DENVER — Boneyard beaches littered with dead tilapia line the shores of California's Salton Sea. Thousands of fish die here every year, suffocated when winds stir up low-oxygen water from the lake depths.
A fascinating and foul discovery on the skeleton-clad shores recently revealed the fate of the rest of the fish remains. Their flesh drops to the lake floor, where anaerobic bacteria transforms it into adipocere, also known as corpse wax, researchers from Kutztown University in Pennsylvania reported here Monday (Oct. 28) at the Geological Society of America's annual meeting.
Perhaps disturbed by fierce winds, globs of decomposed fish flesh recently rose from deep in the Salton Sea, coagulated into spheres on the lake surface and surfed the waves to shore, leaving the high-water line littered with thousands of sticky fish balls.
"We had putty knives with us, and we had to scrape them off our boots. That adhesive property is fundamental to adipocere," said Kutztown sedimentologist Edward Simpson, a study co-author.
The bone beds first brought Simpson out from Pennsylvania in 2010. The Salton Sea offers a modern analogue to fishy layers in New Jersey's Newark Basin, which were deposited in the Triassic period.
The fish balls, sized from kumquat to mandarin, appeared on a return visit in March 2013. "I had never seen them before, so I didn't understand what they were," Simpson told LiveScience's OurAmazingPlanet.
Crack one open, and there might be a delicate skull bone inside, but nothing big and poky. That ruled out poop pellets or pelican regurgitation as a possible source, he said. There were no hints of layers. Fresh fish balls were moist and malodorous, Simpson said, but older ones grew a dry, hard rind in the sun, like a cow patty.
Driven by a desire to solve the mystery of the foul spheres, the researchers sealed a bucket's worth in epoxy (which traps the smell) and shipped the balls back to Kutztown for testing.
A high-powered microscope found minerals like hematite and feldspar, just a hair's-width wide, trapped in the core, said Margariete Malenda, a Kutztown undergraduate who performed the microscope analysis. The minerals suggest the spheres got their start in lake bottom mud that was very low in oxygen. (Hematite is an iron oxide mineral that forms in low-oxygen environments.)
Geochemical analysis then revealed the rotting balls were made of tilapia adipocere, a hard, waxy substance that feels slippery, like soap, Simpson said. Human adipocere is white. In the Salton Sea, tilapia adipocere is tinted orange to brown.
The sudden appearance of the decomposed flesh globes occurred remarkably close in time to the emergence of a spectacularly awful Salton Sea stench that wafted across Southern California in September 2012.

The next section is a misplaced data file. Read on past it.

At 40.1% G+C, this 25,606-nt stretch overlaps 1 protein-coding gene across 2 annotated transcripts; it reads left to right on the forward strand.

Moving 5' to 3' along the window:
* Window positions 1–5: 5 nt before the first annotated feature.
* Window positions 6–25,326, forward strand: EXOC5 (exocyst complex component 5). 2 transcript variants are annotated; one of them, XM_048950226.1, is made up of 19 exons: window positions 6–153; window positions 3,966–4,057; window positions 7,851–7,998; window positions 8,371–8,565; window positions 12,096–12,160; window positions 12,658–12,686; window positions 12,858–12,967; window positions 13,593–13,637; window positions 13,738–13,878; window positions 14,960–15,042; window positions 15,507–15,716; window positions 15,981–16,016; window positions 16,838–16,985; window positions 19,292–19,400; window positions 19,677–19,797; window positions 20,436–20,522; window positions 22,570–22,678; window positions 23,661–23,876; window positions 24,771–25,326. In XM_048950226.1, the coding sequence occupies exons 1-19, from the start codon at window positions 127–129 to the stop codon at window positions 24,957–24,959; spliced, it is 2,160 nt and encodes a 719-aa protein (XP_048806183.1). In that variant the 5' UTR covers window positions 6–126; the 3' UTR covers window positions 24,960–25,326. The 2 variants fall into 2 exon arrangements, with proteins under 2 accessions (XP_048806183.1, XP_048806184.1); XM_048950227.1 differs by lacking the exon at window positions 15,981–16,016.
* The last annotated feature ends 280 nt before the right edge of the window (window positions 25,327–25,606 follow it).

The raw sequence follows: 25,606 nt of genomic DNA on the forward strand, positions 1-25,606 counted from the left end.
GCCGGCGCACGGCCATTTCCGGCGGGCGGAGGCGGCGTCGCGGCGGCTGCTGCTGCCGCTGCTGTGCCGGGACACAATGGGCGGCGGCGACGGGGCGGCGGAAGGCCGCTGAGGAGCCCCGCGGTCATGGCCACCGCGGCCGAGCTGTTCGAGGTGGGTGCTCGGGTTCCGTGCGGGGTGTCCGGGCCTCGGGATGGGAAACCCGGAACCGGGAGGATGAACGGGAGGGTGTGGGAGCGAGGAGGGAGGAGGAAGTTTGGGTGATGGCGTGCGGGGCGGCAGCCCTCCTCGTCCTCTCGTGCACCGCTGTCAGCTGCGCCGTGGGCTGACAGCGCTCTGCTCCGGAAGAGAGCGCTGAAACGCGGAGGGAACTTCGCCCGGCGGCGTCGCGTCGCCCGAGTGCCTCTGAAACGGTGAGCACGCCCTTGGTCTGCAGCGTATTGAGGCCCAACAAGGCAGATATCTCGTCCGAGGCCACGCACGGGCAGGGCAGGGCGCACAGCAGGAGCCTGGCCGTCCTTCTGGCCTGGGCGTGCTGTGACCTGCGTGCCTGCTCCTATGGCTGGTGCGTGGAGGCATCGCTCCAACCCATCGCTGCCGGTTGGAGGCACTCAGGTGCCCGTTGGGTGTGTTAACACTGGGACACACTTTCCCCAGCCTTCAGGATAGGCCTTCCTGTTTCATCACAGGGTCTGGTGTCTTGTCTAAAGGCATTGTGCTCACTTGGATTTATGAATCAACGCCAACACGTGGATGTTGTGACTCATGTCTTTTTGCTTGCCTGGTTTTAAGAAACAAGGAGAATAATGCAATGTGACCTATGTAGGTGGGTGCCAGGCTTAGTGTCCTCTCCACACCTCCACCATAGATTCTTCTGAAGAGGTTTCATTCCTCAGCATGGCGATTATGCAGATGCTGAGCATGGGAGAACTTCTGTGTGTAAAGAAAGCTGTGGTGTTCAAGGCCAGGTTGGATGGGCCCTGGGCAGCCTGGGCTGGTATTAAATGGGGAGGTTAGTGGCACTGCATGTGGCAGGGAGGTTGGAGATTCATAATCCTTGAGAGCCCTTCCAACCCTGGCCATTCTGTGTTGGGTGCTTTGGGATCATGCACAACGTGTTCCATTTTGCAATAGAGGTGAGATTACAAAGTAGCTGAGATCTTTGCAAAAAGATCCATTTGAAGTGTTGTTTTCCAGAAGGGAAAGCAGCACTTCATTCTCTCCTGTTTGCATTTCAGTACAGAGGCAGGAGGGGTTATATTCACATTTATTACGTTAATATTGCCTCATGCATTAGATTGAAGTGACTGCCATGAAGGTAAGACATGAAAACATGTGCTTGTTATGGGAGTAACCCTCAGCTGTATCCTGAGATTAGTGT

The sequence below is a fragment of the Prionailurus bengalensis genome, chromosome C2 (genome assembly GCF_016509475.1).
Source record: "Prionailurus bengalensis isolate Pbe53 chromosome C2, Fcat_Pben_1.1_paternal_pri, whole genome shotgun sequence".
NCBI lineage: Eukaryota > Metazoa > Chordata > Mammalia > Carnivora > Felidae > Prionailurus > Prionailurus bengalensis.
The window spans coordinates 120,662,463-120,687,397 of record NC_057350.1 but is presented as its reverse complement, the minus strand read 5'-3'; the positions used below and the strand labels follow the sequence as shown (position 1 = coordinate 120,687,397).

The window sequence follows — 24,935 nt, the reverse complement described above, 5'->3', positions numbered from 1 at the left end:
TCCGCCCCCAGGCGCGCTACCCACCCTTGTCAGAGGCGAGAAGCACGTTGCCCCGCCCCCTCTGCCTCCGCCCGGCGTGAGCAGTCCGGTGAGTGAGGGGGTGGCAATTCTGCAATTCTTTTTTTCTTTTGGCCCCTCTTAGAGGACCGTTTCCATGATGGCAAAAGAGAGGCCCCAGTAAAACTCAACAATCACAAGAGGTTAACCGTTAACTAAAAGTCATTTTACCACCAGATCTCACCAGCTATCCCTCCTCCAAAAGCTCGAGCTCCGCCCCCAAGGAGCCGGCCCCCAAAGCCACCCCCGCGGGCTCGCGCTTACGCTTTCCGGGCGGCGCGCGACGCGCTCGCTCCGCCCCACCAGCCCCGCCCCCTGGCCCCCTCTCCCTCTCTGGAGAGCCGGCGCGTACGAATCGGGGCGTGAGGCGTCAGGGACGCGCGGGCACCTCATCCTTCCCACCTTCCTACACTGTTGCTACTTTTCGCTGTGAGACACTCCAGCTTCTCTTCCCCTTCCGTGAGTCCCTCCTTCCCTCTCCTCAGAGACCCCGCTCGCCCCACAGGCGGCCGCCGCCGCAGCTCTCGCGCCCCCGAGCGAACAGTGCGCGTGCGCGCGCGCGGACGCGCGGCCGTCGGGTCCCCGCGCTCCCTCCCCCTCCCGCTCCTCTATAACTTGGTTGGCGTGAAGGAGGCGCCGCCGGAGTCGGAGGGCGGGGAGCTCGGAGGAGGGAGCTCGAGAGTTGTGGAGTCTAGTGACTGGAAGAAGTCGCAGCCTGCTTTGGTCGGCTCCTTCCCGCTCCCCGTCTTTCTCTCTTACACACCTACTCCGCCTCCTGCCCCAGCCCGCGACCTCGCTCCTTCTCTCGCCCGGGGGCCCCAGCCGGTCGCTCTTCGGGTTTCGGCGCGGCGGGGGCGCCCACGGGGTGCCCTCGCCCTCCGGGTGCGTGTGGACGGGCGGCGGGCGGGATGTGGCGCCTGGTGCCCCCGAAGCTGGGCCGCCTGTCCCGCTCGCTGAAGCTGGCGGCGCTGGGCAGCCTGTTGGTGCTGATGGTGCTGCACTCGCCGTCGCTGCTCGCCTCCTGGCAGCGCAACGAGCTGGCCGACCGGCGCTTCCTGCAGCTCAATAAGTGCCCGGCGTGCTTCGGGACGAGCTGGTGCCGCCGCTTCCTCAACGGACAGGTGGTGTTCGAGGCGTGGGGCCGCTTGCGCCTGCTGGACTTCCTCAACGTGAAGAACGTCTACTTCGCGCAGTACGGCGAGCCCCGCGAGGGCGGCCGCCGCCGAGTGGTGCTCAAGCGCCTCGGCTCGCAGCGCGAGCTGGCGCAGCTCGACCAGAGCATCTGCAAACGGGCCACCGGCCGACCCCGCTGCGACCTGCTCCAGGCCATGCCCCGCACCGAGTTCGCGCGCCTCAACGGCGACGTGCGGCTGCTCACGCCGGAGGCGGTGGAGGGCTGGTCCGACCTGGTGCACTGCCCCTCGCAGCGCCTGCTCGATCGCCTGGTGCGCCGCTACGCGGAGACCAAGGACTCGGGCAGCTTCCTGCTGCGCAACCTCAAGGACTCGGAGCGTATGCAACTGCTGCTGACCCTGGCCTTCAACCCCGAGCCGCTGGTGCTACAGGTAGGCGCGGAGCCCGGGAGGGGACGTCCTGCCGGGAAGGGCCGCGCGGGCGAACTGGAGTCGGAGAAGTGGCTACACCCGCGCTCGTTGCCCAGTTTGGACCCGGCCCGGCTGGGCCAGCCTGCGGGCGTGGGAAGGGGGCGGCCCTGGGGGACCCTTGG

"We are trying to answer whether they are linked," Simpson said. "We're trying to figure out what the time frame is. We need to go back out there and see if more are being generated and if they are going to disappear."
"To me, something is fundamentally changing [in the Salton Sea] that's generating these adipocere," Simpson said. "I went back and looked at historic photos of the shoreline and didn't see them, and we dug trenches and didn't find any."
The Salton Sea's malodorous perfume often permeates nearby towns, but the extent of 2012's rotten-egg smell, driven by strong southeasterly winds, was unusually broad.
"It's amazing," Simpson said of the Salton Sea's smell during his 2013 trip. "It's evil. It was like licking down a car."
The greatest numbers of fish balls in 2013 showed up on the northern beaches, where wind-driven waves pushed the balls up to the high-water mark, said Elizabeth Heness, a collaborator who is now a graduate student at the University of Texas at El Paso.
The rotting fish balls are just the latest in a string of natural disasters to hit the inland lake, from pollution to massive fish and bird die-offs.
A canal breach created the Salton Sea in 1905. With no outlet and no water source except for farming run-off, the lake has been shrinking and growing saltier ever since. The water level is now less than 60 feet (18 meters) deep.
"This environmental catastrophe really shaped Southern California," Simpson said. "This should be in every environmental textbook."
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